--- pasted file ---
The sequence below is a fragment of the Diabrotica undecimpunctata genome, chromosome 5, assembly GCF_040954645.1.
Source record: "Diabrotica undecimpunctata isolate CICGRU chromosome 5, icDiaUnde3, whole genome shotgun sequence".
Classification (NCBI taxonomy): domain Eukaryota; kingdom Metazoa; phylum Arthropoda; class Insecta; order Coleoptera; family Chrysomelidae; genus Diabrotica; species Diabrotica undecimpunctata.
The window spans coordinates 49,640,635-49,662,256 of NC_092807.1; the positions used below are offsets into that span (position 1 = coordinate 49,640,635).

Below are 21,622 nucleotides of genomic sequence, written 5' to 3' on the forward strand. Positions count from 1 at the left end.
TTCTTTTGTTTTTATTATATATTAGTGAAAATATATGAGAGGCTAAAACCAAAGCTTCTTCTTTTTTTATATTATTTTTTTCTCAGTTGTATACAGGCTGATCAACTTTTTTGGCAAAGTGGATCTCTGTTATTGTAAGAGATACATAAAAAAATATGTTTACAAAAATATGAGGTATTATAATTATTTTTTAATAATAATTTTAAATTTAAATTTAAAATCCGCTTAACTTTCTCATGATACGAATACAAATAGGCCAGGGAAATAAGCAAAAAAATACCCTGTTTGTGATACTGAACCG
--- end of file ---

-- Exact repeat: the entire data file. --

The sequence below is a fragment of the Diabrotica undecimpunctata genome, chromosome 5, assembly GCF_040954645.1.
Source record: "Diabrotica undecimpunctata isolate CICGRU chromosome 5, icDiaUnde3, whole genome shotgun sequence".
Classification (NCBI taxonomy): domain Eukaryota; kingdom Metazoa; phylum Arthropoda; class Insecta; order Coleoptera; family Chrysomelidae; genus Diabrotica; species Diabrotica undecimpunctata.
The window spans coordinates 49,640,635-49,662,256 of NC_092807.1; the positions used below are offsets into that span (position 1 = coordinate 49,640,635).

Below are 21,622 nucleotides of genomic sequence, written 5' to 3' on the forward strand. Positions count from 1 at the left end.
TTCTTTTGTTTTTATTATATATTAGTGAAAATATATGAGAGGCTAAAACCAAAGCTTCTTCTTTTTTTATATTATTTTTTTCTCAGTTGTATACAGGCTGATCAACTTTTTTGGCAAAGTGGATCTCTGTTATTGTAAGAGATACATAAAAAAATATGTTTACAAAAATATGAGGTATTATAATTATTTTTTAATAATAATTTTAAATTTAAATTTAAAATCCGCTTAACTTTCTCATGATACGAATACAAATAGGCCAGGGAAATAAGCAAAAAAATACCCTGTTTGTGATACTGAACCG